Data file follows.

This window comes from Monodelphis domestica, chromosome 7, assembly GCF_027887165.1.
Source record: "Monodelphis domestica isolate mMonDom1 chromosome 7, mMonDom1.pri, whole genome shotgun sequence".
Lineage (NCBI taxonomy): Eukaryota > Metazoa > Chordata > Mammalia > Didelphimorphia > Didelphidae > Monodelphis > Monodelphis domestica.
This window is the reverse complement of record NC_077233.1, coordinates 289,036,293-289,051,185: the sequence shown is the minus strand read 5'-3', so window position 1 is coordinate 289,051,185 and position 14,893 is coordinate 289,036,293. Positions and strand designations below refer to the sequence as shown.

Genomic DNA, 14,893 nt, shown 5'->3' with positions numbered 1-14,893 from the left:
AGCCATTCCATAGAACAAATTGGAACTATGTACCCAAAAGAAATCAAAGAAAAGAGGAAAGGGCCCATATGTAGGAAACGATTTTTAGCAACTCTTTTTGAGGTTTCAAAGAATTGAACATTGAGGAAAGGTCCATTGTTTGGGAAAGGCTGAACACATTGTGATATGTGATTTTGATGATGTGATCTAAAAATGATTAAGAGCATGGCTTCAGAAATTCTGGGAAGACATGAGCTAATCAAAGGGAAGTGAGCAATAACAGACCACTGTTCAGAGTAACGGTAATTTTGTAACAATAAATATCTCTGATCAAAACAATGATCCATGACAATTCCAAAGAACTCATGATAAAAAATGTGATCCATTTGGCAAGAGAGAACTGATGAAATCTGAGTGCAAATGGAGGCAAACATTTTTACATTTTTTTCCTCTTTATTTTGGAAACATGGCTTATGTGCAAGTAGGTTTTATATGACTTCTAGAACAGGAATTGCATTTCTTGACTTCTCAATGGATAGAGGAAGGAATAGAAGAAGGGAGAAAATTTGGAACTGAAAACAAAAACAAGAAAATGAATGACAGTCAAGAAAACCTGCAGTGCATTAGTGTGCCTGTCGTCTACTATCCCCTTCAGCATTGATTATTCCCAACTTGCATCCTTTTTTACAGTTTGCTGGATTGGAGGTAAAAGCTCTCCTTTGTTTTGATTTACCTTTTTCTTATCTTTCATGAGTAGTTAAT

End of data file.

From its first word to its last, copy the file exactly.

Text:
This window comes from Monodelphis domestica, chromosome 7, assembly GCF_027887165.1.
Source record: "Monodelphis domestica isolate mMonDom1 chromosome 7, mMonDom1.pri, whole genome shotgun sequence".
Lineage (NCBI taxonomy): Eukaryota > Metazoa > Chordata > Mammalia > Didelphimorphia > Didelphidae > Monodelphis > Monodelphis domestica.
This window is the reverse complement of record NC_077233.1, coordinates 289,036,293-289,051,185: the sequence shown is the minus strand read 5'-3', so window position 1 is coordinate 289,051,185 and position 14,893 is coordinate 289,036,293. Positions and strand designations below refer to the sequence as shown.

Genomic DNA, 14,893 nt, shown 5'->3' with positions numbered 1-14,893 from the left:
AGCCATTCCATAGAACAAATTGGAACTATGTACCCAAAAGAAATCAAAGAAAAGAGGAAAGGGCCCATATGTAGGAAACGATTTTTAGCAACTCTTTTTGAGGTTTCAAAGAATTGAACATTGAGGAAAGGTCCATTGTTTGGGAAAGGCTGAACACATTGTGATATGTGATTTTGATGATGTGATCTAAAAATGATTAAGAGCATGGCTTCAGAAATTCTGGGAAGACATGAGCTAATCAAAGGGAAGTGAGCAATAACAGACCACTGTTCAGAGTAACGGTAATTTTGTAACAATAAATATCTCTGATCAAAACAATGATCCATGACAATTCCAAAGAACTCATGATAAAAAATGTGATCCATTTGGCAAGAGAGAACTGATGAAATCTGAGTGCAAATGGAGGCAAACATTTTTACATTTTTTTCCTCTTTATTTTGGAAACATGGCTTATGTGCAAGTAGGTTTTATATGACTTCTAGAACAGGAATTGCATTTCTTGACTTCTCAATGGATAGAGGAAGGAATAGAAGAAGGGAGAAAATTTGGAACTGAAAACAAAAACAAGAAAATGAATGACAGTCAAGAAAACCTGCAGTGCATTAGTGTGCCTGTCGTCTACTATCCCCTTCAGCATTGATTATTCCCAACTTGCATCCTTTTTTACAGTTTGCTGGATTGGAGGTAAAAGCTCTCCTTTGTTTTGATTTACCTTTTTCTTATCTTTCATGAGTAGTTAAT